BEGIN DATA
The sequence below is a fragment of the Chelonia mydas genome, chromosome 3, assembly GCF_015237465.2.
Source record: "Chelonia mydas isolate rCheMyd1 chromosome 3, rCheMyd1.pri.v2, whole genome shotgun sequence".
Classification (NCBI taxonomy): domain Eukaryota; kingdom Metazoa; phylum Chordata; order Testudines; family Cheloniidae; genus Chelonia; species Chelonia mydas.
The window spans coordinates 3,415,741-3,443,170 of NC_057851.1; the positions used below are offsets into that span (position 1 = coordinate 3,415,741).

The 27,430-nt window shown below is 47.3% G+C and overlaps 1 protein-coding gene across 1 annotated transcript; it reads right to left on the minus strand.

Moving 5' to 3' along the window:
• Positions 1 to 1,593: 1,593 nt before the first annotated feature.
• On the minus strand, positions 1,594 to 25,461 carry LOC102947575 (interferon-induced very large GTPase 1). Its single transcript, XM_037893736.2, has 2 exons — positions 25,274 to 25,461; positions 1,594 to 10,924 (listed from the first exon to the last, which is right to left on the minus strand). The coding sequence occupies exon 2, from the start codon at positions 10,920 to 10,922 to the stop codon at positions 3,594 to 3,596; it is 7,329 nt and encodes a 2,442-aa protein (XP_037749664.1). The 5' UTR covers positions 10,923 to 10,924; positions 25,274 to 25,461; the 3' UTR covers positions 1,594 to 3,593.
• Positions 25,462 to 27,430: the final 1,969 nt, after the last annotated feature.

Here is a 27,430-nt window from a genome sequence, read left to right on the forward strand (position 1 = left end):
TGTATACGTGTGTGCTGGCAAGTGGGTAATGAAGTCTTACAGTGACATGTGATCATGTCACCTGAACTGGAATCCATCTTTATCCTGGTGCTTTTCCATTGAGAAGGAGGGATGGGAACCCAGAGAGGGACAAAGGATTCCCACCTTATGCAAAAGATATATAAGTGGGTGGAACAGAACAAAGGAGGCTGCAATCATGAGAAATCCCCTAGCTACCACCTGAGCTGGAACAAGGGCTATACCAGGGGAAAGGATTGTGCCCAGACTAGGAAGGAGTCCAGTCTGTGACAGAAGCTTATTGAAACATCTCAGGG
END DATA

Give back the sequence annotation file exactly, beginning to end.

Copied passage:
The sequence below is a fragment of the Chelonia mydas genome, chromosome 3, assembly GCF_015237465.2.
Source record: "Chelonia mydas isolate rCheMyd1 chromosome 3, rCheMyd1.pri.v2, whole genome shotgun sequence".
Classification (NCBI taxonomy): domain Eukaryota; kingdom Metazoa; phylum Chordata; order Testudines; family Cheloniidae; genus Chelonia; species Chelonia mydas.
The window spans coordinates 3,415,741-3,443,170 of NC_057851.1; the positions used below are offsets into that span (position 1 = coordinate 3,415,741).

The 27,430-nt window shown below is 47.3% G+C and overlaps 1 protein-coding gene across 1 annotated transcript; it reads right to left on the minus strand.

Moving 5' to 3' along the window:
• Positions 1 to 1,593: 1,593 nt before the first annotated feature.
• On the minus strand, positions 1,594 to 25,461 carry LOC102947575 (interferon-induced very large GTPase 1). Its single transcript, XM_037893736.2, has 2 exons — positions 25,274 to 25,461; positions 1,594 to 10,924 (listed from the first exon to the last, which is right to left on the minus strand). The coding sequence occupies exon 2, from the start codon at positions 10,920 to 10,922 to the stop codon at positions 3,594 to 3,596; it is 7,329 nt and encodes a 2,442-aa protein (XP_037749664.1). The 5' UTR covers positions 10,923 to 10,924; positions 25,274 to 25,461; the 3' UTR covers positions 1,594 to 3,593.
• Positions 25,462 to 27,430: the final 1,969 nt, after the last annotated feature.

Here is a 27,430-nt window from a genome sequence, read left to right on the forward strand (position 1 = left end):
TGTATACGTGTGTGCTGGCAAGTGGGTAATGAAGTCTTACAGTGACATGTGATCATGTCACCTGAACTGGAATCCATCTTTATCCTGGTGCTTTTCCATTGAGAAGGAGGGATGGGAACCCAGAGAGGGACAAAGGATTCCCACCTTATGCAAAAGATATATAAGTGGGTGGAACAGAACAAAGGAGGCTGCAATCATGAGAAATCCCCTAGCTACCACCTGAGCTGGAACAAGGGCTATACCAGGGGAAAGGATTGTGCCCAGACTAGGAAGGAGTCCAGTCTGTGACAGAAGCTTATTGAAACATCTCAGGG